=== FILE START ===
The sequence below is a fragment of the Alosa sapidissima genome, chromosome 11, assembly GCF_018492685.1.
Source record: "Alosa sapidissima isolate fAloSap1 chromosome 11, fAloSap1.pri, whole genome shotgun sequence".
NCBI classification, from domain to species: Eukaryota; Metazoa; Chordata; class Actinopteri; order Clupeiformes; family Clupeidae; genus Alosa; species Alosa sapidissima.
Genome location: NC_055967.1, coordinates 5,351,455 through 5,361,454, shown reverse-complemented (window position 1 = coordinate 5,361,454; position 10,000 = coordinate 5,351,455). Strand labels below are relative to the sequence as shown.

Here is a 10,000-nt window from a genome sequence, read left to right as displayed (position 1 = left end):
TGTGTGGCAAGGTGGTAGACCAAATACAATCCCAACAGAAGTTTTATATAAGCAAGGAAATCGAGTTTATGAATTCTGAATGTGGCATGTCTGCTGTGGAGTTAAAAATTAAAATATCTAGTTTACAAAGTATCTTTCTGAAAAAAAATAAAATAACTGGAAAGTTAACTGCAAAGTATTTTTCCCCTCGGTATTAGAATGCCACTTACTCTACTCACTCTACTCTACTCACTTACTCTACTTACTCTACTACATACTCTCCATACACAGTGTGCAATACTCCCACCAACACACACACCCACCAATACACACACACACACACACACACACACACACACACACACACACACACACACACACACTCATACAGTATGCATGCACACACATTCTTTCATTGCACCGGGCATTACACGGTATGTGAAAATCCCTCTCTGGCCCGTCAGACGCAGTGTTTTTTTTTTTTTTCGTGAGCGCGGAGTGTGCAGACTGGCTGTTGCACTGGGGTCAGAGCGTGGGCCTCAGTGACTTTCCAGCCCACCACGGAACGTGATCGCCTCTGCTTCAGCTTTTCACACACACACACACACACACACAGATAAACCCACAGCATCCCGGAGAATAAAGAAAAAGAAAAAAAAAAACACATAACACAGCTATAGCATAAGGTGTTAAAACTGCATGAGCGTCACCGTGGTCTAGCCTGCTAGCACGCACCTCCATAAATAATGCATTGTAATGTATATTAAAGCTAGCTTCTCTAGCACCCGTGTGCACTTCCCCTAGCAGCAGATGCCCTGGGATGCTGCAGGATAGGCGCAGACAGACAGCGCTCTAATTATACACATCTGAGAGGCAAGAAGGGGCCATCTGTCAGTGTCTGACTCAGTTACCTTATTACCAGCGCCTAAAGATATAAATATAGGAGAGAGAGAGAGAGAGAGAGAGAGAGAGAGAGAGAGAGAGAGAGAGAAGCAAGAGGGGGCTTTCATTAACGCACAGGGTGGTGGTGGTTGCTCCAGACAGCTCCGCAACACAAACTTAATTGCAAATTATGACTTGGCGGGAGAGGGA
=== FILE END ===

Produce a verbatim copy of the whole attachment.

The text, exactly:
The sequence below is a fragment of the Alosa sapidissima genome, chromosome 11, assembly GCF_018492685.1.
Source record: "Alosa sapidissima isolate fAloSap1 chromosome 11, fAloSap1.pri, whole genome shotgun sequence".
NCBI classification, from domain to species: Eukaryota; Metazoa; Chordata; class Actinopteri; order Clupeiformes; family Clupeidae; genus Alosa; species Alosa sapidissima.
Genome location: NC_055967.1, coordinates 5,351,455 through 5,361,454, shown reverse-complemented (window position 1 = coordinate 5,361,454; position 10,000 = coordinate 5,351,455). Strand labels below are relative to the sequence as shown.

Here is a 10,000-nt window from a genome sequence, read left to right as displayed (position 1 = left end):
TGTGTGGCAAGGTGGTAGACCAAATACAATCCCAACAGAAGTTTTATATAAGCAAGGAAATCGAGTTTATGAATTCTGAATGTGGCATGTCTGCTGTGGAGTTAAAAATTAAAATATCTAGTTTACAAAGTATCTTTCTGAAAAAAAATAAAATAACTGGAAAGTTAACTGCAAAGTATTTTTCCCCTCGGTATTAGAATGCCACTTACTCTACTCACTCTACTCTACTCACTTACTCTACTTACTCTACTACATACTCTCCATACACAGTGTGCAATACTCCCACCAACACACACACCCACCAATACACACACACACACACACACACACACACACACACACACACACACACACACACACACTCATACAGTATGCATGCACACACATTCTTTCATTGCACCGGGCATTACACGGTATGTGAAAATCCCTCTCTGGCCCGTCAGACGCAGTGTTTTTTTTTTTTTTCGTGAGCGCGGAGTGTGCAGACTGGCTGTTGCACTGGGGTCAGAGCGTGGGCCTCAGTGACTTTCCAGCCCACCACGGAACGTGATCGCCTCTGCTTCAGCTTTTCACACACACACACACACACACACAGATAAACCCACAGCATCCCGGAGAATAAAGAAAAAGAAAAAAAAAAACACATAACACAGCTATAGCATAAGGTGTTAAAACTGCATGAGCGTCACCGTGGTCTAGCCTGCTAGCACGCACCTCCATAAATAATGCATTGTAATGTATATTAAAGCTAGCTTCTCTAGCACCCGTGTGCACTTCCCCTAGCAGCAGATGCCCTGGGATGCTGCAGGATAGGCGCAGACAGACAGCGCTCTAATTATACACATCTGAGAGGCAAGAAGGGGCCATCTGTCAGTGTCTGACTCAGTTACCTTATTACCAGCGCCTAAAGATATAAATATAGGAGAGAGAGAGAGAGAGAGAGAGAGAGAGAGAGAGAGAGAGAGAGAGAAGCAAGAGGGGGCTTTCATTAACGCACAGGGTGGTGGTGGTTGCTCCAGACAGCTCCGCAACACAAACTTAATTGCAAATTATGACTTGGCGGGAGAGGGA